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4 Ways to Communicate That Will Convert Prospects and Satisfy Customers

At the International Roofing Expo, trainer Kevin White told attendees they can’t just be talented roofers anymore; they must be great communicators too.

Jean Dimeo

February 7, 2024

4 Min Read
Illustration of blue communication keys on computer keyboard
Cirque desprit/Alamy Stock Photo

Being successful no longer is about being the best roofer with the best prices in town. It’s about providing great service through effective communication with prospects and customers in a variety of ways, Kevin White from Thryv told attendees at the International Roofing Expo this week in Las Vegas.

Even if you deliver top-notch installation, communication—whether through texts, emails, social media posts or phone calls—is key to winning new customers and making existing ones happy.

“One thing that the world is missing now is human communication,” said White, Thryv’s lead corporate training manager. “Customers don’t want (interaction) to just be transactional.

“The same way you want to be communicated to is the way your customers want to be communicated with.”

White offered these tips to attendees:

1| Marketing with texts

White said contractors should only communicate via text when there is information to deliver, such as a special promotion, or to remind prospects and customers of appointments or installation updates.

Know your audience, he added. For example, if you are texting with an older person, don’t use LOL, OMG or other acronyms they might not recognize. But if you text a younger potential client, you still should use professional language, and don’t overuse emojis.

2| Chatting with charm

Nearly 75% of consumers say live chat is a more convenient way to communicate with a business, according to a report White cited.

But he warned: “If you cannot answer right away, don’t offer it. Even a few minutes may seem like 20 to 30 minutes. … You can get a bad review and you have a lost opportunity.”

If you do employ live chat, build out frequently asked questions on your website so after staff answers a person’s live question, they can point that person to the FAQs. “You can say, ‘Here is the answer to your question,’ but then you can say, ‘If you have more questions, you can go here.’”

Live chat also is useful for quick questions. But White said employees should have the answers to those questions handy so they can respond right away.

Don’t use live chat to help customers through paperwork or forms, though. Instead, direct them to a person at your company who can call them. “Then you create a human connection,” he said.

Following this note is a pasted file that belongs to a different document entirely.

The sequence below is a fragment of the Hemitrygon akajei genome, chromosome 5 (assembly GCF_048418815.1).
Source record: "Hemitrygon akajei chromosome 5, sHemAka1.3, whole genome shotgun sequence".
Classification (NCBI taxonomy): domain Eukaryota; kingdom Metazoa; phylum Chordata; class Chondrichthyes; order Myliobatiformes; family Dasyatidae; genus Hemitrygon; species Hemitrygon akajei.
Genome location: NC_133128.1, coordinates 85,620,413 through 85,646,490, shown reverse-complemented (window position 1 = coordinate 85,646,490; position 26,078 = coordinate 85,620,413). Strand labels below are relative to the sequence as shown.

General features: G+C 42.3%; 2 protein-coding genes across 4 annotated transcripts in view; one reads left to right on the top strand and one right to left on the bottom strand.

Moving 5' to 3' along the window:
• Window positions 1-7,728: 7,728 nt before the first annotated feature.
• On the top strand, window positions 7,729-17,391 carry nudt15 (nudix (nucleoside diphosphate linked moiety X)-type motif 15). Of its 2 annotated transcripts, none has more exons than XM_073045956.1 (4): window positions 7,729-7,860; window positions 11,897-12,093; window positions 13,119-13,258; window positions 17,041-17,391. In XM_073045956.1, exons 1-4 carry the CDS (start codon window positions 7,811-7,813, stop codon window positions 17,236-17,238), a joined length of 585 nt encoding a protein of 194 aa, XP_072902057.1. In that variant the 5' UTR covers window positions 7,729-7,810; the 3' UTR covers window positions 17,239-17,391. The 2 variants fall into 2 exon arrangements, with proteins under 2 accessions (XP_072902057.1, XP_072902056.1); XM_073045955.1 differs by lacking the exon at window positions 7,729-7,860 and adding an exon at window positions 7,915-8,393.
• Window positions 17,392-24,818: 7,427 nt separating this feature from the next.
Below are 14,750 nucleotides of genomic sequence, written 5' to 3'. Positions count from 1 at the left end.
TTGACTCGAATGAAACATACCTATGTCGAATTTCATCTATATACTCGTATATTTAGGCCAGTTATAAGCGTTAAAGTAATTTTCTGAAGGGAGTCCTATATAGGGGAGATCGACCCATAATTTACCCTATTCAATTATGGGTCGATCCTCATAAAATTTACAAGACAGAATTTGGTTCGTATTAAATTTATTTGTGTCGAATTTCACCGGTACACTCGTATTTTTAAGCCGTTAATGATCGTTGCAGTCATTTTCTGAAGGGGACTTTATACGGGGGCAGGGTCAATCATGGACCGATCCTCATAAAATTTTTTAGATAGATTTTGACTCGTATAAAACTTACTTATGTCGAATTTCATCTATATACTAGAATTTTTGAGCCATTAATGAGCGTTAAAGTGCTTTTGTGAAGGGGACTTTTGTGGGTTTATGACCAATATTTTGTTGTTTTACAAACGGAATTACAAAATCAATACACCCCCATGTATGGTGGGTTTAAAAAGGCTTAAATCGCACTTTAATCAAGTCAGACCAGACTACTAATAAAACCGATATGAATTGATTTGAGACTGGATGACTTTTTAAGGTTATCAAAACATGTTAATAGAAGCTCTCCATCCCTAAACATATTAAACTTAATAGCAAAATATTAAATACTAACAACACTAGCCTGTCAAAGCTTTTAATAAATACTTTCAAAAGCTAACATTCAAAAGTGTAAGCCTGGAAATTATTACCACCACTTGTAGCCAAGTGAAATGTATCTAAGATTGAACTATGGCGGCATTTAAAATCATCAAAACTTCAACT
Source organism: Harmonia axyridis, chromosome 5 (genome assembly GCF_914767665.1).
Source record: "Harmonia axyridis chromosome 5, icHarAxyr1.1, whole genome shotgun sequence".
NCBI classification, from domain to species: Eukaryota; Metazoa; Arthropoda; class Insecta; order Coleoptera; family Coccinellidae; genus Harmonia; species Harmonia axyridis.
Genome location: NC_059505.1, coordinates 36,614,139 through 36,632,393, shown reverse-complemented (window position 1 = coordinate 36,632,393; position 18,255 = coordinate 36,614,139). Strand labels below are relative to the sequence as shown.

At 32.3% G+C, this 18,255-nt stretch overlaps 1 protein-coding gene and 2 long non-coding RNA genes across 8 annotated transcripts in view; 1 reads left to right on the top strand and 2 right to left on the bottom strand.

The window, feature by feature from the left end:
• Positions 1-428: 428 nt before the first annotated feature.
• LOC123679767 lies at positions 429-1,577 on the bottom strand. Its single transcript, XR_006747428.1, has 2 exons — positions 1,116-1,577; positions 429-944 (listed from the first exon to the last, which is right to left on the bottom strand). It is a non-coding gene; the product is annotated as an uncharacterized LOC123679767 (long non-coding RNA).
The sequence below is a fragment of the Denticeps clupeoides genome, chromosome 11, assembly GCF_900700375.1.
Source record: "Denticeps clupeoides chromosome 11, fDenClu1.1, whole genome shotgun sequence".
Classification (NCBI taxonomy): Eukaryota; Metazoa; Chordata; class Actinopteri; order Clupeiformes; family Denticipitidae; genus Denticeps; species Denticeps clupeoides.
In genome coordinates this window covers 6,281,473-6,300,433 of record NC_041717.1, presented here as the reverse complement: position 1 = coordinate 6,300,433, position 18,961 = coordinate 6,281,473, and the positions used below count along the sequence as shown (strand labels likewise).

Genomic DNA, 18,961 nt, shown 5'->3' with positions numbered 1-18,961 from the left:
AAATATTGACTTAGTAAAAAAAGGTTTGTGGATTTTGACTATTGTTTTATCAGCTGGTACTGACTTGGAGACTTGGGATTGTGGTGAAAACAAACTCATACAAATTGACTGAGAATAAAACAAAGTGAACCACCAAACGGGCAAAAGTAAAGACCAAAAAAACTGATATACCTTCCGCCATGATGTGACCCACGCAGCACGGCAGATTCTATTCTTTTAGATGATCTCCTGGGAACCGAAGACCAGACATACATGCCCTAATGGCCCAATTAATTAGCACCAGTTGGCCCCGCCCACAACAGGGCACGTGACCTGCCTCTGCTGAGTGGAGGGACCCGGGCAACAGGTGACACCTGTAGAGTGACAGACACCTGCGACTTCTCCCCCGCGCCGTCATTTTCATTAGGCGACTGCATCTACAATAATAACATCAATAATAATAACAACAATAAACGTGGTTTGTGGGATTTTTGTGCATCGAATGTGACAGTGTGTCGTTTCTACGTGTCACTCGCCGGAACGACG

3| Posting like a pro

White told attendees to “stop selling stuff on social media. If every time you log on someone tries to sell you something, you are going to turn it off or unfollow them.”

The best use of social media is to disseminate information, such as showing off a project you are proud of or promoting an upcoming event. And make the post personable and relatable.

4| Mastering the email

The best use for email is to stay in touch with former and potential clients, White said. “If you are not at least saying happy birthday, you are missing opportunities.”

Other uses include promotions, announcements and sales notices.

“Keep the customer engaged,” he said. “The customer may not need you now, but they will remember you.”

Another good use of email is to cross-sell jobs, he said. For example, after the roof in installed, send the customer an email about other products and services you offer.

Personalization is key to all email communication, White added. For instance, use each person’s name in a mass email promotion. “It makes them think someone cares.”

Also include a call to action—but only one per email. Finally, keep the email short (250 to 350 words, if possible) and use professional language.

5| Calling with confidence

Calling is the best way to communicate when you want to:

  • Have deeper discussions.

  • Create a sense of urgency.

  • Clarify information or an issue.

“If you are getting an angry text (from a client), that’s a call,” he said.

But don’t call the potential client or past customer too often, ramble or overwhelm them with a lot of technical information or details, unless they ask for more information, he added.

Still, there are times a text is better and more effective than email, he said. For instance, when you receive a client’s payment, you can text: “Got the check. Thank you.”

Say this, not that

White provided a few examples of “say this, not that” scenarios with customers and prospects. Here’s one:

  • Customer: “Why is it so hard to reach someone from your company?”

  • Don’t say: “Sorry, we’re only available from 9 to 5.”

  • Instead say: “We’re sorry. Did you know you can book an appointment on our website whenever it’s convenient for you, even if it’s after hours?”

  • Why this works: Allowing customers to book online gives them the freedom they want and you the time off you desperately need.

On a final note, White said 60% of all types of appointments are booked after business hours, adding: “If you don’t have that capability, you need to get it.”

About the Author(s)

Jean Dimeo

Editorial Director, ConstructioNext, WOC360, IRE360, Informa Markets

Jean Dimeo is an award-winning editor, writer and publication manager who has worked in construction publishing for 30 years. Dimeo was managing editor of Construction Dive, our sister publication about commercial construction, and the editor in chief of Builder, EcoHome and Building Products, all about residential building and remodeling. She also worked as an editor for a Spanish-language construction publication and as a building products expert for consumer magazines including Better Homes & Gardens SIPs.
 

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